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AVR is a 8- and 32-bit microcontroller core developed by Atmel. AVR was chosen as microcontroller for the first generations of the popular Arduino SBCs.

Atmel uses the AVR core in both 8- and 32-bit microcontrollers. All AVR devices use a modified Harvard architecture and a RISC core, and have a (near) 1 MIPS/MHz performance. None can execute code from external memory or RAM. The series includes the ATtiny, ATmega, ATXmega, and AVR32 controllers. The Arduino development board uses an ATmega32.

See also Atmel's homepage and the Wikipedia page.

This tag should be applied to questions which involve the issues specific to AVR microcontrollers. It need not be applied to all questions which involve an AVR, for instance, questions about work within the Arduino environment should receive the tag.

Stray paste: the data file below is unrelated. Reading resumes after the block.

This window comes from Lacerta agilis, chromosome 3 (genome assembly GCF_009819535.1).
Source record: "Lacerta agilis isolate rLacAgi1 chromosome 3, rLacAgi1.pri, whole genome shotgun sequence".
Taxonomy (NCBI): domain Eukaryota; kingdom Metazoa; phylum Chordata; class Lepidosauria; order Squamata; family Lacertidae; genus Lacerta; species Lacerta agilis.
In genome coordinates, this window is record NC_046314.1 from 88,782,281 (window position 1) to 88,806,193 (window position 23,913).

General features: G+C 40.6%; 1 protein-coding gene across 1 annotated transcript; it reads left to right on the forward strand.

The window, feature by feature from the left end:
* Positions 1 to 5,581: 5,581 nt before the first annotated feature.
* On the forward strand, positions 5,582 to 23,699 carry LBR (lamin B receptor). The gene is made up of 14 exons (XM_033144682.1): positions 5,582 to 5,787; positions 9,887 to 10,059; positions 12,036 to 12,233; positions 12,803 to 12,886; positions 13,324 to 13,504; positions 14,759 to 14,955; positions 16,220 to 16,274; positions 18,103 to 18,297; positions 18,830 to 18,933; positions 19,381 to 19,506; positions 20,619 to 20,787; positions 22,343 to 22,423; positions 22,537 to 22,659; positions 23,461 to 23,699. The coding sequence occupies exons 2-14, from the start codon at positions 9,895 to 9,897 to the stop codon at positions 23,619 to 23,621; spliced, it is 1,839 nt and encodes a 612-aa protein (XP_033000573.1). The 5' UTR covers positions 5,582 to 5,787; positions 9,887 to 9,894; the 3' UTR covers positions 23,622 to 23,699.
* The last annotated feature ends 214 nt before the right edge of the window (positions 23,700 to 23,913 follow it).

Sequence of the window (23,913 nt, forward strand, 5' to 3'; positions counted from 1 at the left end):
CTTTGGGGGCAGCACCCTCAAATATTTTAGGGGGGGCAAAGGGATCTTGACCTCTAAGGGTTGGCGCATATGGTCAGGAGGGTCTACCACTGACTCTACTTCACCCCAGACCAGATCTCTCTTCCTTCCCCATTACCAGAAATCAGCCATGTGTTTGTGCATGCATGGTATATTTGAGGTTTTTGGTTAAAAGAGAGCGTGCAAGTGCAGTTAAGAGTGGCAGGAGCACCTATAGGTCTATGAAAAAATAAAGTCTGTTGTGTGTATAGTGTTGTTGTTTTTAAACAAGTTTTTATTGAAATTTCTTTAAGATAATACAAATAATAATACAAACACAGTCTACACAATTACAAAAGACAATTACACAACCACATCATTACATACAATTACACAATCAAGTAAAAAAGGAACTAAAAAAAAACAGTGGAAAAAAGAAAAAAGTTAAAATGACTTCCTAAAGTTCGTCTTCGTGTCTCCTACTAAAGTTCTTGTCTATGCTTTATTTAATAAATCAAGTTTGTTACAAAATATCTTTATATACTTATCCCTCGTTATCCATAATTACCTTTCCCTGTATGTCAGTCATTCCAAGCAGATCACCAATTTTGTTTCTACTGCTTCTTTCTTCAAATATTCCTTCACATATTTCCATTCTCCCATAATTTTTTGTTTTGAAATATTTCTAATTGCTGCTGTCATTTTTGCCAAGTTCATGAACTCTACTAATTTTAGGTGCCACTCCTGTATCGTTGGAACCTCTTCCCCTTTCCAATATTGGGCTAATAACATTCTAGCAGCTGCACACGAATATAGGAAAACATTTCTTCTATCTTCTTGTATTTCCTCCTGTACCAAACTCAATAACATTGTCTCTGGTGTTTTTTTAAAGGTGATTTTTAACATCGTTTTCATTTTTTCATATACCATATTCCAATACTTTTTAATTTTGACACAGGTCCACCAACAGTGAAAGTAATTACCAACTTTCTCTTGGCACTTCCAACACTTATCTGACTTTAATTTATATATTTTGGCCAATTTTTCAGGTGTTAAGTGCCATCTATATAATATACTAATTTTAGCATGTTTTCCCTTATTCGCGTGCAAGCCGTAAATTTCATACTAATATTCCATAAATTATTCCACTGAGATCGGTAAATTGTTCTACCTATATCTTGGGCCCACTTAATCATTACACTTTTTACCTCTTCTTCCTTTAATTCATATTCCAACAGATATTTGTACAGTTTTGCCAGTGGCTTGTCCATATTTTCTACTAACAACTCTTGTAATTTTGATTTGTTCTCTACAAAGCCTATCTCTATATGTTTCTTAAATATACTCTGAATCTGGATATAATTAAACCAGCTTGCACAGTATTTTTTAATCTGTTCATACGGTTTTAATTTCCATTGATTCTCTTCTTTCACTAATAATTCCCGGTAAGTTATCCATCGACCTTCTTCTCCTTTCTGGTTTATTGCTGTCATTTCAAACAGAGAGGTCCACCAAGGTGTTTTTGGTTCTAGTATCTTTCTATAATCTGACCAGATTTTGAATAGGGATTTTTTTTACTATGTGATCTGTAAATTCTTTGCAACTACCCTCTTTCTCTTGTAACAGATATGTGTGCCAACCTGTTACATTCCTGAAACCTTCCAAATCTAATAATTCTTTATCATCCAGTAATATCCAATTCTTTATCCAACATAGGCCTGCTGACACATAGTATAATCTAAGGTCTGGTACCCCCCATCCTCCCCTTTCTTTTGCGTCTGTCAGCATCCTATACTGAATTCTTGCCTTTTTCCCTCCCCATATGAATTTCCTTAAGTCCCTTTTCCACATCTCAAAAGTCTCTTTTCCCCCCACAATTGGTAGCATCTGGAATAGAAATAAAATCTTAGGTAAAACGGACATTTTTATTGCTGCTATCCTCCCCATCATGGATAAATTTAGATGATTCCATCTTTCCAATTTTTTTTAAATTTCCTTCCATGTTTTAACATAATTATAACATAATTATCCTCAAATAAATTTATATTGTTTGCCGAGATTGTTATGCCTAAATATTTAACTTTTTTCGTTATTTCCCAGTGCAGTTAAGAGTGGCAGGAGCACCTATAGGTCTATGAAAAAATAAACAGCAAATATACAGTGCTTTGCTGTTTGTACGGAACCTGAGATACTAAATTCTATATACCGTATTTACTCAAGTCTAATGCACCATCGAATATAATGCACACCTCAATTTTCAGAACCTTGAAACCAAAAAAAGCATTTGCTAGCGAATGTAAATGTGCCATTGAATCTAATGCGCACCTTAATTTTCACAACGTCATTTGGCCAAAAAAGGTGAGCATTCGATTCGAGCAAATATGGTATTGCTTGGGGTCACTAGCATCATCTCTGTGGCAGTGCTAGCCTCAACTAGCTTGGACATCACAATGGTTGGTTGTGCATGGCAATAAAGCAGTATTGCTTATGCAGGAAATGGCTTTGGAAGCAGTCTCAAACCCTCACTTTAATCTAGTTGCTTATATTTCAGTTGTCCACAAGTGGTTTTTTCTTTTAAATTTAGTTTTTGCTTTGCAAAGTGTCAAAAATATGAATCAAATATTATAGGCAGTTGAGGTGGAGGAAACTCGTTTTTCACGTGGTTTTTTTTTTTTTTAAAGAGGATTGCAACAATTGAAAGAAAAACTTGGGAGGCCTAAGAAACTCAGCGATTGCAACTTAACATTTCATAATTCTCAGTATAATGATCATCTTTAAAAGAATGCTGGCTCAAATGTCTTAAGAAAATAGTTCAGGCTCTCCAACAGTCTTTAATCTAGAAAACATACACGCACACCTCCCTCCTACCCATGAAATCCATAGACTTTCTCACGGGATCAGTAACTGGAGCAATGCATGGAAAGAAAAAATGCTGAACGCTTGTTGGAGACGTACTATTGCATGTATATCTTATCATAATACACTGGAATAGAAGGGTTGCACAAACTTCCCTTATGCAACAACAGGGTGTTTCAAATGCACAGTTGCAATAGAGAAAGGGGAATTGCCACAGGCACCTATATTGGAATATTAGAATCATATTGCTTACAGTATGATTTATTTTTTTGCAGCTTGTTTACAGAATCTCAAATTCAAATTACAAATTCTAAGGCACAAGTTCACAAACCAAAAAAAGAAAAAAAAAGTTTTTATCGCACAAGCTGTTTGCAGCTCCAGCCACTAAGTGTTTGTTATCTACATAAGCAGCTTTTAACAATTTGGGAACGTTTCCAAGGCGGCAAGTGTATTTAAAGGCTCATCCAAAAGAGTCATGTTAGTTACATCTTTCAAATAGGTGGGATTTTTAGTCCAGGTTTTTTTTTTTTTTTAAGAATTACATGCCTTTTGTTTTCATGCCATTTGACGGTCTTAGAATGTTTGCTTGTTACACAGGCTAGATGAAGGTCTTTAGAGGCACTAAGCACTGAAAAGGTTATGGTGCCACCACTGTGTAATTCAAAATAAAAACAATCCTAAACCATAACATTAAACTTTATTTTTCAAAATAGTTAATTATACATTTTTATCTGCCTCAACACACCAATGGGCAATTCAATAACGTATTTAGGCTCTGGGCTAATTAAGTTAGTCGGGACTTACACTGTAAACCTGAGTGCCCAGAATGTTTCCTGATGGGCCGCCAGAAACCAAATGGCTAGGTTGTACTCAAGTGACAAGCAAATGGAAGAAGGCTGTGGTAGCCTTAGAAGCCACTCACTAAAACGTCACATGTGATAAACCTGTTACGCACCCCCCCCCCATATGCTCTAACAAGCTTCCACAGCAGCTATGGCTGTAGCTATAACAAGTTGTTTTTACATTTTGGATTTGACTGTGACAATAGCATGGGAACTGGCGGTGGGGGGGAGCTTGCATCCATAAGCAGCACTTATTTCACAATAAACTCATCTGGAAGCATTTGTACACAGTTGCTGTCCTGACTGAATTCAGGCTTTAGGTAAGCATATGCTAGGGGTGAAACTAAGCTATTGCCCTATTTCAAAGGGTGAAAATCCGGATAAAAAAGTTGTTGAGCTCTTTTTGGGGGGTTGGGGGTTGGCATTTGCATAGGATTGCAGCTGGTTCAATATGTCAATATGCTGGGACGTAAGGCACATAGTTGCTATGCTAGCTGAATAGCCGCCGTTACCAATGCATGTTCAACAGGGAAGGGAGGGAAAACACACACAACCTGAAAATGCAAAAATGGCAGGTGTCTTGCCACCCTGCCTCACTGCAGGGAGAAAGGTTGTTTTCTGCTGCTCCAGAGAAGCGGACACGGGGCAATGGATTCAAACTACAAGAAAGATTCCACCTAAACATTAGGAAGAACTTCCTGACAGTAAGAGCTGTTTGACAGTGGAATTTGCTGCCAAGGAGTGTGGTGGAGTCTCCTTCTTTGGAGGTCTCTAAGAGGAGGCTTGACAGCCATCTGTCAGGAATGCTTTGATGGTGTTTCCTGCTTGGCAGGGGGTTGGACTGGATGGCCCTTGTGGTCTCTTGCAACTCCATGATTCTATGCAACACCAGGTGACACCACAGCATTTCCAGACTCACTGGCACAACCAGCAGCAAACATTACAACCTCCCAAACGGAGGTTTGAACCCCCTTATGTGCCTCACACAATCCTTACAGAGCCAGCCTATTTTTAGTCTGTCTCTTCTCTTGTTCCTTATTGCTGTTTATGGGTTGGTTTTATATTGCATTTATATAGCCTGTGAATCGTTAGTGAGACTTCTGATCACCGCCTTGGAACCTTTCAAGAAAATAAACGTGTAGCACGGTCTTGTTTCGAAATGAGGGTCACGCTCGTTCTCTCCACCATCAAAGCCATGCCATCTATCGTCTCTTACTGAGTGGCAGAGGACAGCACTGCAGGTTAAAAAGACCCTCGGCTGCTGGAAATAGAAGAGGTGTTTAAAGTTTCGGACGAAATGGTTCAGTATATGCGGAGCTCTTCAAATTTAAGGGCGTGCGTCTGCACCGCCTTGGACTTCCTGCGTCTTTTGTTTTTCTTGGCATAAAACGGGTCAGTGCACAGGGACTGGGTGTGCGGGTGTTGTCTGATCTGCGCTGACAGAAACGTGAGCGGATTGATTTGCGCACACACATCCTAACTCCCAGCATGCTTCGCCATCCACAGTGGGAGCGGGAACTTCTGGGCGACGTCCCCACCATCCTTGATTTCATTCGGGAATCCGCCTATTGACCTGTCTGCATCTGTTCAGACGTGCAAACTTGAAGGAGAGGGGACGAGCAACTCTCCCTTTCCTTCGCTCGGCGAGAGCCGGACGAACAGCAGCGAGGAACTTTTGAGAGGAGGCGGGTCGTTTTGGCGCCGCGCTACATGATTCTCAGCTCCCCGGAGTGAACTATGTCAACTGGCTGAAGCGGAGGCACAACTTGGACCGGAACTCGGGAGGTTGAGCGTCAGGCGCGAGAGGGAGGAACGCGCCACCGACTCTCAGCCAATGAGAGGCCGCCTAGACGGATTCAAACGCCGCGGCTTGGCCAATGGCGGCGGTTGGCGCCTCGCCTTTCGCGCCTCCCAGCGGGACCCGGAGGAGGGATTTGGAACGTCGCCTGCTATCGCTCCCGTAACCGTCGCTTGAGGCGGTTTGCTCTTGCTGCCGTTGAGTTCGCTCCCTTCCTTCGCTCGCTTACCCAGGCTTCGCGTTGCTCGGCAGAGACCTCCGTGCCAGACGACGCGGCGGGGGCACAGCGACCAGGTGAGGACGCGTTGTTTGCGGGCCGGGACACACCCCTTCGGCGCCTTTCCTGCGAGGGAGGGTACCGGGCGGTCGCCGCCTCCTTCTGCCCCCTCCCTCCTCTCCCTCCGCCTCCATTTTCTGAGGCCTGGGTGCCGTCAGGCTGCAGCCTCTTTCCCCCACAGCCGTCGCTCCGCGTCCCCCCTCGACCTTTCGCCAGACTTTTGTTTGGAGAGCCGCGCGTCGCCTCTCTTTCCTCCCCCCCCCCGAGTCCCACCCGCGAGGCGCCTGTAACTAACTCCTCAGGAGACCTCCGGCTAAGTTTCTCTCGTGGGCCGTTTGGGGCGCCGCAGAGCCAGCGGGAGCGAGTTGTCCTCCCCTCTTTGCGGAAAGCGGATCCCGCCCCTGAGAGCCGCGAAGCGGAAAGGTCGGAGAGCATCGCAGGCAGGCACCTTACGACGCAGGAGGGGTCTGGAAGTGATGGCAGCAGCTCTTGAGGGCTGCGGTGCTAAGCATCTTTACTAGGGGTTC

What does AVR stand for? According to Wikipedia:

Atmel says that the name AVR is not an acronym and does not stand for anything in particular. The creators of the AVR give no definitive answer as to what the term "AVR" stands for. However, it is commonly accepted that AVR stands for Alf (Egil Bogen) and Vegard (Wollan)'s RISC processor.

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